Building bridges

A Russian team from the Summer Academy in Poland has been busy building bridges between academia and schools – by strengthening the position of human rights education and education for democratic citizenship in teacher training.

The team from Novosibirsk, was composed of Natalya Tyutyunnikova (school head), Varvara Antipenko (teacher) and Lidia Kotovich (associate professor, state pedagogical university).

Before the 1990s, university training and teachers’ training courses did not address issues of education in democratic citizenship or human rights education. The team aimed to put this right, by doing all they could to ensure access to training in democracy and human rights education for future teachers.

How did they do it? The project began with School #186 itself. First, the Council of Europe manuals were introduced to history and social studies teachers at a series of city and district seminars and at the school’s Teachers Council meeting.

Compass materials were used at parent-teachers’ planning meetings. The effect on the parents’ community was immediate. The mother of a 6th-grade student said, “We moved here from Primorsky Krai and it is the first time in our six years experience that parents’ meetings are so interesting and comfortable.”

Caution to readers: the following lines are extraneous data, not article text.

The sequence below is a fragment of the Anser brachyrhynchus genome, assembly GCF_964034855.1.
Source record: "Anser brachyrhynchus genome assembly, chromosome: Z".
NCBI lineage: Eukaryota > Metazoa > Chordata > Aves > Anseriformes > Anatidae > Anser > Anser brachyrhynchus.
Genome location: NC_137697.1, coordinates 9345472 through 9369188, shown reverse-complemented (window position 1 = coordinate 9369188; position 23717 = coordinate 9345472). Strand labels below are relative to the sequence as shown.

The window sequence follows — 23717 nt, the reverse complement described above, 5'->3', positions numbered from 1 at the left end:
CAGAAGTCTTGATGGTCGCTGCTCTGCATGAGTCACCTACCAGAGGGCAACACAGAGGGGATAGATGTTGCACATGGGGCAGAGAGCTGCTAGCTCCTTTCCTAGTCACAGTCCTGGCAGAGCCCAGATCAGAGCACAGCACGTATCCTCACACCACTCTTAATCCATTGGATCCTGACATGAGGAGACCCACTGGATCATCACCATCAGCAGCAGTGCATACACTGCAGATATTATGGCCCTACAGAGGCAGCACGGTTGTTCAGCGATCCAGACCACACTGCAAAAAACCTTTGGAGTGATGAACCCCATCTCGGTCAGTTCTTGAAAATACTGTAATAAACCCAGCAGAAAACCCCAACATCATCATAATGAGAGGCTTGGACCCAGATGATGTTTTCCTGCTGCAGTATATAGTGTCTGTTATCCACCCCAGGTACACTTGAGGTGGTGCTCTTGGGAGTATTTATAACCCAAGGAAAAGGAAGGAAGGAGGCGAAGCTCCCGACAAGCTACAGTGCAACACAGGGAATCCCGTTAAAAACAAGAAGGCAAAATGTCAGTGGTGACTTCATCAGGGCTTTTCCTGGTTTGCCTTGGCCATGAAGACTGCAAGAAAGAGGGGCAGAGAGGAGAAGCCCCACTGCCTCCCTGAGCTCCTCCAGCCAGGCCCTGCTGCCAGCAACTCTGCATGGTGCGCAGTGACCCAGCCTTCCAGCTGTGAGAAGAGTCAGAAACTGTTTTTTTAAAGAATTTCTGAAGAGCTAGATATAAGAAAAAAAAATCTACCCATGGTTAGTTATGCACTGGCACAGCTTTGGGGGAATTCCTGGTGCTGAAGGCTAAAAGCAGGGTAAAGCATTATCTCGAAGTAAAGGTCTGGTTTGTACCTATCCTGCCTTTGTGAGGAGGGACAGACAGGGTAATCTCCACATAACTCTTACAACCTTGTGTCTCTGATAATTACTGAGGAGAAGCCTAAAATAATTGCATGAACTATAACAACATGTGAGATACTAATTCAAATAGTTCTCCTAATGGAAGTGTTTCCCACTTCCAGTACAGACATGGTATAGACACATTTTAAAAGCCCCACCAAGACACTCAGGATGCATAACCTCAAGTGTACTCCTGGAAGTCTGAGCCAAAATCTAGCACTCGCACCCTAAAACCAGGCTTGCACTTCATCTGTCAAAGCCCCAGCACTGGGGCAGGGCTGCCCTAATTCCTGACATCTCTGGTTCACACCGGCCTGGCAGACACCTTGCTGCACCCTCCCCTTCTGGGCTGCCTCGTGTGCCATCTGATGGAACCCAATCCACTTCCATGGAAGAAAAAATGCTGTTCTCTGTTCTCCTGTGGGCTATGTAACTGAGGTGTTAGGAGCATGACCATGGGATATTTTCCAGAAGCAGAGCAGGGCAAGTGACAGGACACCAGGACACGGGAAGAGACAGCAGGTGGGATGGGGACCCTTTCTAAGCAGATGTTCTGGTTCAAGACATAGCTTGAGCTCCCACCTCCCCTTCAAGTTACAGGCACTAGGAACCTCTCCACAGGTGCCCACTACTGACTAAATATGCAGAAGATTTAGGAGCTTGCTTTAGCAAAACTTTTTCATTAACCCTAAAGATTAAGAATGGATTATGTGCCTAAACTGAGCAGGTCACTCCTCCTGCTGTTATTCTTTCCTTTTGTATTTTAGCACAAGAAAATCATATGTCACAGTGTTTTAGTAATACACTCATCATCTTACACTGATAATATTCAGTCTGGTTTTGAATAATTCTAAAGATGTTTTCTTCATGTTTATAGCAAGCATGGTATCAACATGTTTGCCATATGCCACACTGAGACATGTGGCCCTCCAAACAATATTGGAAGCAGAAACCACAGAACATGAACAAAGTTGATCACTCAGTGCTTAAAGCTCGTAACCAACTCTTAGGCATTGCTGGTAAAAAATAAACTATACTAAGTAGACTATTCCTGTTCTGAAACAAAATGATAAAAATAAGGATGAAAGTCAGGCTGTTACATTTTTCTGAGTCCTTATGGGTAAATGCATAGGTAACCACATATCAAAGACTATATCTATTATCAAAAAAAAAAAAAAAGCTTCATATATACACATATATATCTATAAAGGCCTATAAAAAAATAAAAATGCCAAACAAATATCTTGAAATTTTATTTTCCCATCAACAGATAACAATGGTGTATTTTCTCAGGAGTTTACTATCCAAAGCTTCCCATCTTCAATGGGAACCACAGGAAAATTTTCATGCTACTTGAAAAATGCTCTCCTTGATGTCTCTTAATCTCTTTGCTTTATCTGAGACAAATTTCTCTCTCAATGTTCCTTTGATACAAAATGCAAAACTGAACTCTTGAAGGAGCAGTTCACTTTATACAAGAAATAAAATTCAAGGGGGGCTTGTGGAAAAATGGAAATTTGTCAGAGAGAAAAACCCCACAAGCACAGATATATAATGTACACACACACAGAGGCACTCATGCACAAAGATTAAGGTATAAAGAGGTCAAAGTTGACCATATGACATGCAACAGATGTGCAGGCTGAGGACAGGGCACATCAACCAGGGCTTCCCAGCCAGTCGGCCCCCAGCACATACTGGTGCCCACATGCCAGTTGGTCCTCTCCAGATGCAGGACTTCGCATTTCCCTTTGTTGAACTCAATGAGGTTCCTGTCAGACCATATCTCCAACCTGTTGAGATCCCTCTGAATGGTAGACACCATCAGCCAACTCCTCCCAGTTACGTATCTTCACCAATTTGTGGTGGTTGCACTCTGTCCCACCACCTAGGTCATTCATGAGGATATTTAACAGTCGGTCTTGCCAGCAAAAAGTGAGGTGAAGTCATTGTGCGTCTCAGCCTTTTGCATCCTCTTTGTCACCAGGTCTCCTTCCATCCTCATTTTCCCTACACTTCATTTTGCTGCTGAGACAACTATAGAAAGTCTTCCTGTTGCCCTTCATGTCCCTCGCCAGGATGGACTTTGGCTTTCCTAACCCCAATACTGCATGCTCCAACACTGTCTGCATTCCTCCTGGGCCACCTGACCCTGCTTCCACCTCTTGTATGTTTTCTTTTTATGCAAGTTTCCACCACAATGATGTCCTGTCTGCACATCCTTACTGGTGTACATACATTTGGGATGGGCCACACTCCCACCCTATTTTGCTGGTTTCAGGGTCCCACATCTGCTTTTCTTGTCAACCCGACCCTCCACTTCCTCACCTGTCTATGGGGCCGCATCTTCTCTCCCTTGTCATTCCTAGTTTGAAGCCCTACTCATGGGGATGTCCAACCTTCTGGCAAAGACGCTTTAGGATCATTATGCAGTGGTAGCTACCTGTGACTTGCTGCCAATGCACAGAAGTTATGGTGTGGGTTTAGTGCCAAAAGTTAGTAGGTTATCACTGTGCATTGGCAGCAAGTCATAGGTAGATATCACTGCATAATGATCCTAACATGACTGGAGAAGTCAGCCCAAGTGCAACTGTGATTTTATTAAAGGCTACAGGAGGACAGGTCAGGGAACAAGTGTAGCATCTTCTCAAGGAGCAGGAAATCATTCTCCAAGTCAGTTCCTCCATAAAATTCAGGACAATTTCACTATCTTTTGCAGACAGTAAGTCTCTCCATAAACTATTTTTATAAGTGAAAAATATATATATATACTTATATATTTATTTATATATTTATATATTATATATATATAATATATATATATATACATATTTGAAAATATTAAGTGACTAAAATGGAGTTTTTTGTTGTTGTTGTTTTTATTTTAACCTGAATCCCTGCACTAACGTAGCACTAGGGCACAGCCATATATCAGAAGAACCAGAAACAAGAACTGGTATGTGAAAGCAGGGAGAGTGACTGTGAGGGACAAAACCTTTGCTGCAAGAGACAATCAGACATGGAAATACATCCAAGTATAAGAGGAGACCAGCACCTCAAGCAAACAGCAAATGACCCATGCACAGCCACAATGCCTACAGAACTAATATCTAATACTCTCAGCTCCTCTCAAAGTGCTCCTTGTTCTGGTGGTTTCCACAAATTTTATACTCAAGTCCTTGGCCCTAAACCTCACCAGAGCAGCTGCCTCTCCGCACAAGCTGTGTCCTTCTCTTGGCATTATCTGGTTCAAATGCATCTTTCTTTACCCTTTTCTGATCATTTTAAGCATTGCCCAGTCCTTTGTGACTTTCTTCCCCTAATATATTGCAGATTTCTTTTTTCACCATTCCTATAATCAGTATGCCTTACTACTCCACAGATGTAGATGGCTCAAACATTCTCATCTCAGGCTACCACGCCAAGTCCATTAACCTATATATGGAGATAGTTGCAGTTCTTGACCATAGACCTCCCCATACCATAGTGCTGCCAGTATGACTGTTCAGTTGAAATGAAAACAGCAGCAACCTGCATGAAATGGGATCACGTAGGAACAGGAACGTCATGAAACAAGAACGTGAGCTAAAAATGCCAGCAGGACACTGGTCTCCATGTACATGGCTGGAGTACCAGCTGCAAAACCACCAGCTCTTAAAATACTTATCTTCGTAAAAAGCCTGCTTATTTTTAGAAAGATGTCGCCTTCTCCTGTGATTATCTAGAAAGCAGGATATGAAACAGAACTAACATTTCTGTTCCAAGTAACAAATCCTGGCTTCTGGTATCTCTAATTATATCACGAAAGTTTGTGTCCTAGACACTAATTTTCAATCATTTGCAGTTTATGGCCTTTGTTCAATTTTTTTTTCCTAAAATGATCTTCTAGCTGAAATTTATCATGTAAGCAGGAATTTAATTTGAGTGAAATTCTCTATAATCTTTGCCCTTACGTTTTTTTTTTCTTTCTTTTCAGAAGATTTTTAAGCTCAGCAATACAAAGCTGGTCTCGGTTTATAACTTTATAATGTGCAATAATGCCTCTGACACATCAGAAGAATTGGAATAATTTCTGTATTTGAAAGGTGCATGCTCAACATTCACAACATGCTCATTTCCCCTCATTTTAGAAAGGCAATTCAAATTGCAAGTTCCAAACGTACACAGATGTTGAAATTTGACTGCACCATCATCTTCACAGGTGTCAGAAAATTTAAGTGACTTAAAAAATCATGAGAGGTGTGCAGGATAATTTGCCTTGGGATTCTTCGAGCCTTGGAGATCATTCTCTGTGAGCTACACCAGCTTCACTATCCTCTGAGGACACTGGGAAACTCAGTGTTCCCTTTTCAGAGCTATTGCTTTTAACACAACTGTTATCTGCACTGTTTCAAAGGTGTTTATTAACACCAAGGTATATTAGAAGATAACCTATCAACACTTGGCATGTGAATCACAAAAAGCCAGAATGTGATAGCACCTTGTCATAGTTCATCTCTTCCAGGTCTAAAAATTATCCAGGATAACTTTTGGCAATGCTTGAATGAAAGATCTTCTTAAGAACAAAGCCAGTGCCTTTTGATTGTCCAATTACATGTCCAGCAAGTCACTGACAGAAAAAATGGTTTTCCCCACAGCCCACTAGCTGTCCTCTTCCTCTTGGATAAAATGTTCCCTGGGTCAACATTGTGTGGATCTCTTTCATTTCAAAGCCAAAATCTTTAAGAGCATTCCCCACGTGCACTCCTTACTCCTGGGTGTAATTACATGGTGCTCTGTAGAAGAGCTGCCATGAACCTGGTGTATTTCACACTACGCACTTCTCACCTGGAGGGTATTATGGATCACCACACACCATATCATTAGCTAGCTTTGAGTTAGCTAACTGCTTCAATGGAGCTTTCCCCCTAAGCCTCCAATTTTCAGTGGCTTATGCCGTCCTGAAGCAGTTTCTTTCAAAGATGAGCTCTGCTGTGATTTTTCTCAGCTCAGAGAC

Next, third- and fifth-year university students were encouraged to incorporate Compass materials into their lesson plans for teaching practice. The Compasito manual was also presented at the Science Days in the Institute of Childhood for Novosibirsk State Pedagogical University graduate school students.

Then the university students had a chance to observe Compass and Compasito being used in the classroom at School #186, before going on to use them themselves on their teaching practice.

The project in Novosibirsk shows just what can be achieved by a small dedicated team when they combine the resources of universities and schools. All together, some 150 teachers, 25 parents, 340 school students and 55 university students had direct involvement in the project.

For one fifth-year student at the university the experience was life-changing: “Compass is a true find for my graduation thesis,” she said.

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